A theory of social and economic organization based on the common ownership of goods. Utopian socialists of the early nineteenth century envisioned small planned communities; later socialists campaigned for state ownership of railroads and large industries.
Transcendentalism
A nineteenth-century intellectual movement that posited the importance of an ideal world of mystical knowledge and harmony beyond the world of the senses. As articulated by Ralph Waldo Emerson and Henry David Thoreau, transcendentalism called for the critical examination of society and emphasized individuality, self reliance, and nonconformity.
Utopia
An ideal and perfect place or state where everyone lives in harmony and everything is for the best.
Manifest Destiny
A term coined by John L.O' Sullivan in 1845 to describe the idea that Euro-Americans were fated by God to settle the North American continent from the Atlantic to the Pacific Ocean. Adding geographical and secular dimensions to the Second Great Awakening, Manifest Destiny implied that the spread of American republican institutions and Protestant churches across the continent was part of God's plan for the world. In the late nineteenth century, the focus of the policy expanded to include overseas expansion.
Great American Desert
The name given to the drought-stricken Great Plains by Euro-Americans in the early nineteenth century. Believing the region as unfit for cultivation or agriculture, Congress designated the Great Plains as permanent Indian country in 1834.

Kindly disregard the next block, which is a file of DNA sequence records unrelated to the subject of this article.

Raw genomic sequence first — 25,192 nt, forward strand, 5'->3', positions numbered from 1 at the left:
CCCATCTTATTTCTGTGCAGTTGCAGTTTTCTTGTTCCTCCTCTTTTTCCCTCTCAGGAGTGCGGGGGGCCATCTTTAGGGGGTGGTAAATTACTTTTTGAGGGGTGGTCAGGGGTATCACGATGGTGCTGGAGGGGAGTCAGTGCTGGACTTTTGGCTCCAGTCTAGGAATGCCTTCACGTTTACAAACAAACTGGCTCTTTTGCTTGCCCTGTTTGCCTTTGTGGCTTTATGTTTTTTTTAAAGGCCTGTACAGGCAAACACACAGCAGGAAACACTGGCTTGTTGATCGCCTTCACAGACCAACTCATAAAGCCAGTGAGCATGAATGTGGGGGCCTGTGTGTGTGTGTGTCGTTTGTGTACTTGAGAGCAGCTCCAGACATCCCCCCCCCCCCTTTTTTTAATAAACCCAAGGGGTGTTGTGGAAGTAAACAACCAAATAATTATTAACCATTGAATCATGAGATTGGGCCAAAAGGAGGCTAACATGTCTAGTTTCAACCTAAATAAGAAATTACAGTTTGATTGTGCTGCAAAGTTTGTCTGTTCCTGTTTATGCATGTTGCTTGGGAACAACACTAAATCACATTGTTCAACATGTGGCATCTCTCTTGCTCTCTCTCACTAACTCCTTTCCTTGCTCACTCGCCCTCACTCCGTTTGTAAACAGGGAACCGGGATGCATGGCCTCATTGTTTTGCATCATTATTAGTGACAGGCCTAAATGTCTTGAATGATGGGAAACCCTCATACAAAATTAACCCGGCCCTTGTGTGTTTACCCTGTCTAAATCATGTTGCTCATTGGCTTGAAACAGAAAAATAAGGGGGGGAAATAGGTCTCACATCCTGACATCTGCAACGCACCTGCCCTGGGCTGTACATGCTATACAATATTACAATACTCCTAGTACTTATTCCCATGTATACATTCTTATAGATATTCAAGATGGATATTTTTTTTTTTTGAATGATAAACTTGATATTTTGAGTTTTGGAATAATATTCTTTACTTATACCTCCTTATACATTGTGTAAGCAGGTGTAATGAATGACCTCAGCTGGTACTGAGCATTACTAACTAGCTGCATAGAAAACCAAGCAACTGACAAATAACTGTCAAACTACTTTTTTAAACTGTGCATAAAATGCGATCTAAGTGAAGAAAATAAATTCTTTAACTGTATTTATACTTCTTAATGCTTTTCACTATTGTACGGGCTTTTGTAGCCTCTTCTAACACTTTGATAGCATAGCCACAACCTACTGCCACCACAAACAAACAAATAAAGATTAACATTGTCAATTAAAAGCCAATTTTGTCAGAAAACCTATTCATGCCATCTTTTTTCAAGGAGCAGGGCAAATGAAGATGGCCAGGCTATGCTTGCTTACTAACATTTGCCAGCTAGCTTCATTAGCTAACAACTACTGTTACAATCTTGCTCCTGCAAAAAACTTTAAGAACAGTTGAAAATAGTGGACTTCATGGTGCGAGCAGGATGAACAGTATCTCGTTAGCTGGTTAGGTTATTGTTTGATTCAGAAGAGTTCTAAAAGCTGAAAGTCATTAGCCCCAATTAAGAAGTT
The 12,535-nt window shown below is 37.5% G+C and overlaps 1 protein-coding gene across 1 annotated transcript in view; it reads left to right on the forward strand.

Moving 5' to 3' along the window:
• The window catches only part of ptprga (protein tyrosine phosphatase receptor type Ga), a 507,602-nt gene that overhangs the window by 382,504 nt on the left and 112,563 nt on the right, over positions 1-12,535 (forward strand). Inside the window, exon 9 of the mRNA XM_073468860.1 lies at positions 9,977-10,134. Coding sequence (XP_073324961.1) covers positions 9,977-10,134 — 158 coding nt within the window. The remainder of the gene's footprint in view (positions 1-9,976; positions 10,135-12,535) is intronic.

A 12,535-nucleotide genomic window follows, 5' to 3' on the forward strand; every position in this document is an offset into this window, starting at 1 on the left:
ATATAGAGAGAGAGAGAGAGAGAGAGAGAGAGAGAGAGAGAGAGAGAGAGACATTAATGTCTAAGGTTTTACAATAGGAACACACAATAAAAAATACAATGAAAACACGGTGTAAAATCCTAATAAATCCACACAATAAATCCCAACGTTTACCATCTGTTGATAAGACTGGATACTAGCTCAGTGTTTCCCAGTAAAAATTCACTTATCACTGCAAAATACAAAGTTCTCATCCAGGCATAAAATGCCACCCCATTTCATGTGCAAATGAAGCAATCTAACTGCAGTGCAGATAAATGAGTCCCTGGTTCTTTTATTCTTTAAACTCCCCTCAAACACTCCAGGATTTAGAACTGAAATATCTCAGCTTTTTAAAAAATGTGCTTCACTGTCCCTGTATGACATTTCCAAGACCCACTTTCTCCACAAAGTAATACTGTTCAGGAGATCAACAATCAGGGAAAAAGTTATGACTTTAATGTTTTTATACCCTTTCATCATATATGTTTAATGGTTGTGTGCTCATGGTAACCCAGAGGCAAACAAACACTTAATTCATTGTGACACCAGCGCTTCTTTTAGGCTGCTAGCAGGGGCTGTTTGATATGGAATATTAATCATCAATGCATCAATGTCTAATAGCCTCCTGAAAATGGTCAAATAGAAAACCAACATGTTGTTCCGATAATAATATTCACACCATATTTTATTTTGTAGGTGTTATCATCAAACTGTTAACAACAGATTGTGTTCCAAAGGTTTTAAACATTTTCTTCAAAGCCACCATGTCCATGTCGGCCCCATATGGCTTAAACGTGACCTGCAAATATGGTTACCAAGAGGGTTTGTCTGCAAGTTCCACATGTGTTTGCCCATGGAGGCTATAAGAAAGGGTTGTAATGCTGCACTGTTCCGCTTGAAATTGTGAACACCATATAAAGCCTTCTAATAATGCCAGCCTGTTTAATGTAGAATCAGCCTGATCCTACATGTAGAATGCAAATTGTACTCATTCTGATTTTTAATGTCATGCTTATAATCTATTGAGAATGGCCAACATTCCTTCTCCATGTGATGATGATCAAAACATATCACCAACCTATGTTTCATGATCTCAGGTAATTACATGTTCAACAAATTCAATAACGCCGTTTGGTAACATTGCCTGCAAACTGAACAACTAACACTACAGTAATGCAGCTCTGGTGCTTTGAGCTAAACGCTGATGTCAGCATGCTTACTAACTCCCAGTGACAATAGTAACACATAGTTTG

Free-soil movement
A political movement of the 1840s that opposed the expansion of slavery. Motivating its members--mostly white yeomen farmers--was their belief that slavery benefited "aristocratic men." They wanted farm families to settle the western territories and install democratic republican values and institutions there. The short-lived Free-Soil Party (1848-1854) stood for "free soil, free labor, free men," which subsequently became the program of the Republican Party.
Popular sovereignty
The republican principle that ultimate power resides in the hands of the electorate. Popular sovereignty dictates that voters directly or indirectly (through their elected representatives) ratify the constitutions of their state and national governments and amendments to those fundamental laws. During the 1850s the U.S. Congress applied the principle to western lands by enacting legislation that gave residents there the authority to determine the status of slavery in their own territories.
Personal-liberty laws
Laws enacted in many northern states to protect free blacks and fugitive slaves from southern slave catchers. Early laws required a formal hearing before a local court. When these kinds of provisions were declared unconstitutional by the Supreme Court in Prigg v. Pennsylvania (1842), new laws prohibited state officials from helping slave catchers.